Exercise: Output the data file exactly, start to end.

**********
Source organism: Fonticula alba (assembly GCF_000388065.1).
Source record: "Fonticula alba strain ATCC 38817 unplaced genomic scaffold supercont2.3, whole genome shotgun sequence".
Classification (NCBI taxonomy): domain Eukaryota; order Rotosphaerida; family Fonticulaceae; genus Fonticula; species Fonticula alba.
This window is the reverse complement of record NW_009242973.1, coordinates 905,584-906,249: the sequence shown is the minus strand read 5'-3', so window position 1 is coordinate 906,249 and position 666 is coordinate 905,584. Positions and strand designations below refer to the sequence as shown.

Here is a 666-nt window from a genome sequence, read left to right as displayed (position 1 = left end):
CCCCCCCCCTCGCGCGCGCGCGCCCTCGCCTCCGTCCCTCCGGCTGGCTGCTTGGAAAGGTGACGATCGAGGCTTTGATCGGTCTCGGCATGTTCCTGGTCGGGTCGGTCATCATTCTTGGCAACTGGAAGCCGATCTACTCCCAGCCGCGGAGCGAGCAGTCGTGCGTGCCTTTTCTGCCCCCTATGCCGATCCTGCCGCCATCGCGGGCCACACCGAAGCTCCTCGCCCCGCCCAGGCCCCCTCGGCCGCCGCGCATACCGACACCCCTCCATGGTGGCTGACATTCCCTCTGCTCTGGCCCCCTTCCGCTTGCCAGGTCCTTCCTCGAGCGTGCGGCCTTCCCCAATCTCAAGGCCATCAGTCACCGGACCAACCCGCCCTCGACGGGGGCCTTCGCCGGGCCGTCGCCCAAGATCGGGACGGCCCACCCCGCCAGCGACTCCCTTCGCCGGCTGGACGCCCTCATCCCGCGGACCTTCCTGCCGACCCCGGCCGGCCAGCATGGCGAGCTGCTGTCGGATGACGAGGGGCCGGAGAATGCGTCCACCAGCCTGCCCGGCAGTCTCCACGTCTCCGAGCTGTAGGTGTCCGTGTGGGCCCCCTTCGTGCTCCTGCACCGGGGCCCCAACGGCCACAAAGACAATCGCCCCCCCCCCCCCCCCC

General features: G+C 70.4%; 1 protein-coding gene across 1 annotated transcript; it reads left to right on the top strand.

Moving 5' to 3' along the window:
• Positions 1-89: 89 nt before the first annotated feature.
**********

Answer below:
Source organism: Fonticula alba (assembly GCF_000388065.1).
Source record: "Fonticula alba strain ATCC 38817 unplaced genomic scaffold supercont2.3, whole genome shotgun sequence".
Classification (NCBI taxonomy): domain Eukaryota; order Rotosphaerida; family Fonticulaceae; genus Fonticula; species Fonticula alba.
This window is the reverse complement of record NW_009242973.1, coordinates 905,584-906,249: the sequence shown is the minus strand read 5'-3', so window position 1 is coordinate 906,249 and position 666 is coordinate 905,584. Positions and strand designations below refer to the sequence as shown.

Here is a 666-nt window from a genome sequence, read left to right as displayed (position 1 = left end):
CCCCCCCCCTCGCGCGCGCGCGCCCTCGCCTCCGTCCCTCCGGCTGGCTGCTTGGAAAGGTGACGATCGAGGCTTTGATCGGTCTCGGCATGTTCCTGGTCGGGTCGGTCATCATTCTTGGCAACTGGAAGCCGATCTACTCCCAGCCGCGGAGCGAGCAGTCGTGCGTGCCTTTTCTGCCCCCTATGCCGATCCTGCCGCCATCGCGGGCCACACCGAAGCTCCTCGCCCCGCCCAGGCCCCCTCGGCCGCCGCGCATACCGACACCCCTCCATGGTGGCTGACATTCCCTCTGCTCTGGCCCCCTTCCGCTTGCCAGGTCCTTCCTCGAGCGTGCGGCCTTCCCCAATCTCAAGGCCATCAGTCACCGGACCAACCCGCCCTCGACGGGGGCCTTCGCCGGGCCGTCGCCCAAGATCGGGACGGCCCACCCCGCCAGCGACTCCCTTCGCCGGCTGGACGCCCTCATCCCGCGGACCTTCCTGCCGACCCCGGCCGGCCAGCATGGCGAGCTGCTGTCGGATGACGAGGGGCCGGAGAATGCGTCCACCAGCCTGCCCGGCAGTCTCCACGTCTCCGAGCTGTAGGTGTCCGTGTGGGCCCCCTTCGTGCTCCTGCACCGGGGCCCCAACGGCCACAAAGACAATCGCCCCCCCCCCCCCCCCC

General features: G+C 70.4%; 1 protein-coding gene across 1 annotated transcript; it reads left to right on the top strand.

Moving 5' to 3' along the window:
• Positions 1-89: 89 nt before the first annotated feature.